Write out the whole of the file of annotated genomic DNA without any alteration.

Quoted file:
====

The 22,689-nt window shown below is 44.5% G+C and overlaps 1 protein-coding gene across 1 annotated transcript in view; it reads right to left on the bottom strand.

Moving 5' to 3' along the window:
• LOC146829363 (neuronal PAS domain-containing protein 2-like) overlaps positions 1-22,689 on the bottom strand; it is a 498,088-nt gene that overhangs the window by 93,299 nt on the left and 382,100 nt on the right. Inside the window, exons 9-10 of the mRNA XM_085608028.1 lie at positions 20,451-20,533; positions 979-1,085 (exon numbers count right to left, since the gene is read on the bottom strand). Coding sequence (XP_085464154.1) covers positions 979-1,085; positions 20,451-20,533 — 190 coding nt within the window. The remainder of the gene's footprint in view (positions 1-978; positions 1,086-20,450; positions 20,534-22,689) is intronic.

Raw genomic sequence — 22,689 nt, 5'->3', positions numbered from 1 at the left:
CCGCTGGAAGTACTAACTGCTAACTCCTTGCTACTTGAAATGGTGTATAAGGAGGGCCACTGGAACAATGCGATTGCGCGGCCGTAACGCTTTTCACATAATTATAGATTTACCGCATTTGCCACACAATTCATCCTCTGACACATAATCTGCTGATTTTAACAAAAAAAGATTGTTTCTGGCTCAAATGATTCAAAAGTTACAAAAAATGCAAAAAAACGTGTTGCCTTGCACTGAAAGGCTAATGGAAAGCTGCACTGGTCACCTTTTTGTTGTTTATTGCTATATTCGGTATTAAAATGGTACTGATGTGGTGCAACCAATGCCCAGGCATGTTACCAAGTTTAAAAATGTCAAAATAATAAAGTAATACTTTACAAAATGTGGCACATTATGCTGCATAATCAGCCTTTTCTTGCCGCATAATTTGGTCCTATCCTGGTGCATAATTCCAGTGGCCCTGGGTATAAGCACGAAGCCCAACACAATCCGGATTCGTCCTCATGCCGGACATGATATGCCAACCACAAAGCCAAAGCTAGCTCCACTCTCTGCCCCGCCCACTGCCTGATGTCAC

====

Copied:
The 22,689-nt window shown below is 44.5% G+C and overlaps 1 protein-coding gene across 1 annotated transcript in view; it reads right to left on the bottom strand.

Moving 5' to 3' along the window:
• LOC146829363 (neuronal PAS domain-containing protein 2-like) overlaps positions 1-22,689 on the bottom strand; it is a 498,088-nt gene that overhangs the window by 93,299 nt on the left and 382,100 nt on the right. Inside the window, exons 9-10 of the mRNA XM_085608028.1 lie at positions 20,451-20,533; positions 979-1,085 (exon numbers count right to left, since the gene is read on the bottom strand). Coding sequence (XP_085464154.1) covers positions 979-1,085; positions 20,451-20,533 — 190 coding nt within the window. The remainder of the gene's footprint in view (positions 1-978; positions 1,086-20,450; positions 20,534-22,689) is intronic.

Raw genomic sequence — 22,689 nt, 5'->3', positions numbered from 1 at the left:
CCGCTGGAAGTACTAACTGCTAACTCCTTGCTACTTGAAATGGTGTATAAGGAGGGCCACTGGAACAATGCGATTGCGCGGCCGTAACGCTTTTCACATAATTATAGATTTACCGCATTTGCCACACAATTCATCCTCTGACACATAATCTGCTGATTTTAACAAAAAAAGATTGTTTCTGGCTCAAATGATTCAAAAGTTACAAAAAATGCAAAAAAACGTGTTGCCTTGCACTGAAAGGCTAATGGAAAGCTGCACTGGTCACCTTTTTGTTGTTTATTGCTATATTCGGTATTAAAATGGTACTGATGTGGTGCAACCAATGCCCAGGCATGTTACCAAGTTTAAAAATGTCAAAATAATAAAGTAATACTTTACAAAATGTGGCACATTATGCTGCATAATCAGCCTTTTCTTGCCGCATAATTTGGTCCTATCCTGGTGCATAATTCCAGTGGCCCTGGGTATAAGCACGAAGCCCAACACAATCCGGATTCGTCCTCATGCCGGACATGATATGCCAACCACAAAGCCAAAGCTAGCTCCACTCTCTGCCCCGCCCACTGCCTGATGTCAC